Greed is good.

November 10, 2008

Please note the ironic title. I have not been the biggest fan of Epic Games in the past few years. I played Gears of War a year after its release and realized I was in the minority of the crowd that was displease and unimpressed with the title. I have disagreed with numerous comments made by Cliff Bleszinski. And like many PC gamers I know, there is an unwarranted begrudging feud with Epic’s output and perceived abandonment of the PC marketplace. With all the commotion for Gears of War 2 I can’t help but feel hesitant to pick up the game–especially when many reviewers claim that if you disliked the first game this will do little to change your stance. But I have grown increasingly critical of the company’s business model.

Epic boss Mike Capps commented in an interview from videogaming247.com about the company’s stance on second-hand retail sales and its effect on the game market.

“The secondary market is a huge issue in the United States. Our primary retailer makes the majority of its money off of secondary sales, and so you’re starting to see games taking proactive steps toward that… I’ve talked to some developers who are saying ‘If you want to fight the final boss you go online and pay USD 20, but if you bought the retail version you got it for free’. We don’t make any money when someone rents it, and we don’t make any money when someone buys it used.”

For those that do now know, Gears of War 2 ships with exclusive DLC in the form of weapons for purchasers of the game. This is absolutely fine, but the exaggeration that Capps makes is a frightening future. Personally, I am surprised by the stance the enthusiast press has taken upon second-hand gaming. More often than not, I have come into contact with journalists supporting developers that “force” gamers to purchase games and deter them from renting or buying used games. While they are the most vocal advocates are games as art, they have no issues with this blatant attempt at taken advantage of the user. It may not be to the scale of Activision boss Bob Koteck’s reliance on game franchises, but it is a similar philosophical sentiment.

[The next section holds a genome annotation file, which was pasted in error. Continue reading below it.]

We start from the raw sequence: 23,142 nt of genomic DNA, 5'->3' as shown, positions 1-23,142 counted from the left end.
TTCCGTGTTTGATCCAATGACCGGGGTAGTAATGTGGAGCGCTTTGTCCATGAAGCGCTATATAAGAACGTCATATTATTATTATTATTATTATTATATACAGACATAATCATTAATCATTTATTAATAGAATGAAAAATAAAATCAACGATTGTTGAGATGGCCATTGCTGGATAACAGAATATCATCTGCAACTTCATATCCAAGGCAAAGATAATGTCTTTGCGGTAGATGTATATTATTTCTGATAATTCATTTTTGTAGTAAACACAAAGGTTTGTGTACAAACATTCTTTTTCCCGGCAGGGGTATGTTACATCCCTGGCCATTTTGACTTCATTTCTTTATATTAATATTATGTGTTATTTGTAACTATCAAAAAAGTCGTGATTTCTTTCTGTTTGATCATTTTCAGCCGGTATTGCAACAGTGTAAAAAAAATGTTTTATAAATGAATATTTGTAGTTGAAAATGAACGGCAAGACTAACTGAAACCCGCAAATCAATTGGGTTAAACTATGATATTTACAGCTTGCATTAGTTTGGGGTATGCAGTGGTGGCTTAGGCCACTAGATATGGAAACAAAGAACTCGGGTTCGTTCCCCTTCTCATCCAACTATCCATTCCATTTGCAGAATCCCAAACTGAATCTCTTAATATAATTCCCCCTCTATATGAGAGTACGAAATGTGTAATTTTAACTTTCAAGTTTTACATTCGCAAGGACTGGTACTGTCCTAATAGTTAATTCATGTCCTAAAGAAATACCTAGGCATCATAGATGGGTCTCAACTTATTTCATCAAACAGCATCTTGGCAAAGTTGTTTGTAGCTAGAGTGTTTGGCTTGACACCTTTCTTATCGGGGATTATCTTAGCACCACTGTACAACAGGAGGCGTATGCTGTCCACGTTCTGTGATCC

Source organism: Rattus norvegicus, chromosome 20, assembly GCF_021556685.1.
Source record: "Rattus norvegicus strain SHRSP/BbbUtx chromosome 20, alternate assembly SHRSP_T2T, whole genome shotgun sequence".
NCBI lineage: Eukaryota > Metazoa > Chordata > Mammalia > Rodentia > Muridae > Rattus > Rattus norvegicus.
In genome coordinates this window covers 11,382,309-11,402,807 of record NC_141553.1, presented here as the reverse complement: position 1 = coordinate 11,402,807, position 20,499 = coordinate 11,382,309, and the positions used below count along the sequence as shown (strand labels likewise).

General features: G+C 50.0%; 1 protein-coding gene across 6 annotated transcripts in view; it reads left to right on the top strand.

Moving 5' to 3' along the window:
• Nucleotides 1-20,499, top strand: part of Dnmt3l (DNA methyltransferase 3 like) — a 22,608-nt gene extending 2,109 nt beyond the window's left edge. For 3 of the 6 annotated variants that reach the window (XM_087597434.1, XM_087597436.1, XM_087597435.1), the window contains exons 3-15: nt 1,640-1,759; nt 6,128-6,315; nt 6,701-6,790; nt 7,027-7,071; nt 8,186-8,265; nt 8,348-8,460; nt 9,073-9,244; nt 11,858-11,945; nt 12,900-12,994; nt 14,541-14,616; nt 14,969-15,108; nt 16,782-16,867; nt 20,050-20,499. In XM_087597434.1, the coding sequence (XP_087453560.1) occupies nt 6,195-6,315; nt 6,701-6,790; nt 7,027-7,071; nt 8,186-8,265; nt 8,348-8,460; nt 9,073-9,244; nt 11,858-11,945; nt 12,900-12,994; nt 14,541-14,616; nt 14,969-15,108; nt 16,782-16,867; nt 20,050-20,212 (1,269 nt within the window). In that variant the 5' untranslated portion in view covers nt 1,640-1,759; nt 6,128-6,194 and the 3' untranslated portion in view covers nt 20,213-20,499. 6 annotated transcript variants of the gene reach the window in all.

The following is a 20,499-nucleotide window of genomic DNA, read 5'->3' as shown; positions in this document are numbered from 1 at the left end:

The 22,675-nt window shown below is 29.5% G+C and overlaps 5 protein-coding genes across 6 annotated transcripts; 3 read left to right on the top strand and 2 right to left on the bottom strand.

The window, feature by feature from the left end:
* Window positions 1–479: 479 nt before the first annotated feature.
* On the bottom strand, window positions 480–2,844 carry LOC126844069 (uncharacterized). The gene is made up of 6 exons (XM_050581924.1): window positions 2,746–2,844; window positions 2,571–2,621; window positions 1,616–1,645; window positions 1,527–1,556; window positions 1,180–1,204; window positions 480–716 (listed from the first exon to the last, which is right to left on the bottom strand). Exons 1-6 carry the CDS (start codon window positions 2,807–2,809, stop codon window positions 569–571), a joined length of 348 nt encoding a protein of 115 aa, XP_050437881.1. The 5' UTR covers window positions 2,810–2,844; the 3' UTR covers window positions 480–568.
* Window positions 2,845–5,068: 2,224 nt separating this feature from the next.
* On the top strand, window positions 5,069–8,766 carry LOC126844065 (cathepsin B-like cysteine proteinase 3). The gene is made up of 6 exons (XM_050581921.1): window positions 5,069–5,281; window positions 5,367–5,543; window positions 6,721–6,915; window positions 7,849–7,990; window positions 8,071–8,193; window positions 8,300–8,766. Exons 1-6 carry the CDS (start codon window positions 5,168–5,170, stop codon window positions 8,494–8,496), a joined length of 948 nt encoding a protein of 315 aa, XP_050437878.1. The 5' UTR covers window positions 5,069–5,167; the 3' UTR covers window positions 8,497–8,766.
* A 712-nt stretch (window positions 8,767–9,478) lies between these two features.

It is confusing when the games industry is the fastest growing business market today, yet there is this perceived crisis of the second-hand market threatening games. The truth is, developers are getting greedy. This is a large factor in why Epic and many other PC developers have moved into the console space because it is widely more profitable for them. But they’re stuck in a triple “A” business model that will eventually implode on itself–this is what happened to the music industry. When games take $300 million to make there is definitely something obscene for the amount of money to make a game. This will eventually become a fiscal nightmare for studios that want to remain in the blockbuster marketplace without the finance–Midway’s gamble on Mortal Kombat vs. DC is the most recent example that comes to mind. Which is why second-hand gaming has grown to be such a large issue for developers that rely on million selling titles.

But my biggest issue with the current business model is that it is sacrificing content and convenience for the gamer in favor of the share holder, and it is doing it in a nontransparent fashion. Studios are stuck in this number of units shipped mentality that treats gamers as a statistic. And it is a relationship that I no longer want to be a part of. If you look today at the PC games market which has a mix of both the utmost hardcore players along with the largest number of casual players, companies are following different means of remaining a viable. Valve, Blizzard, Stardock, and PopCap have all created business models that not only provide quality content, but have a much more intimate relationship with its user base. Apart from continuous updates, user/developer interaction, transparent software, and arguable reasonable pricing for content, these developers have a better understanding of answering the demands of its users.

Currently, game studios have a tenuous relationship with its users. And that is a problem when the needs of its retailers and shareholder overshadow its customer base. We’ve seen this with EA‘s handling of Madden DLC and Activision‘s handling of Guitar Hero DLC. Criterion’s handling of its DLC and Harmonix’s approach to Rock Band song transfers are a step in the right direction. If you look at Phil Harrison’s recent tenure at Atari I believe a lot of interesting approaches for game distribution will be immerging from that company. Technology breeds a mentality of convenience and percieved rights in regards to content. And we have learned from the music industry that if a business is unwilling to adapt they will reach a crisis–which is happening now with second-hand games. Gamers have survived decades with used and rented games and this demand will no disappear. And if studios continue to combat user demand they will eventually become left behind and forgotten for good reason.


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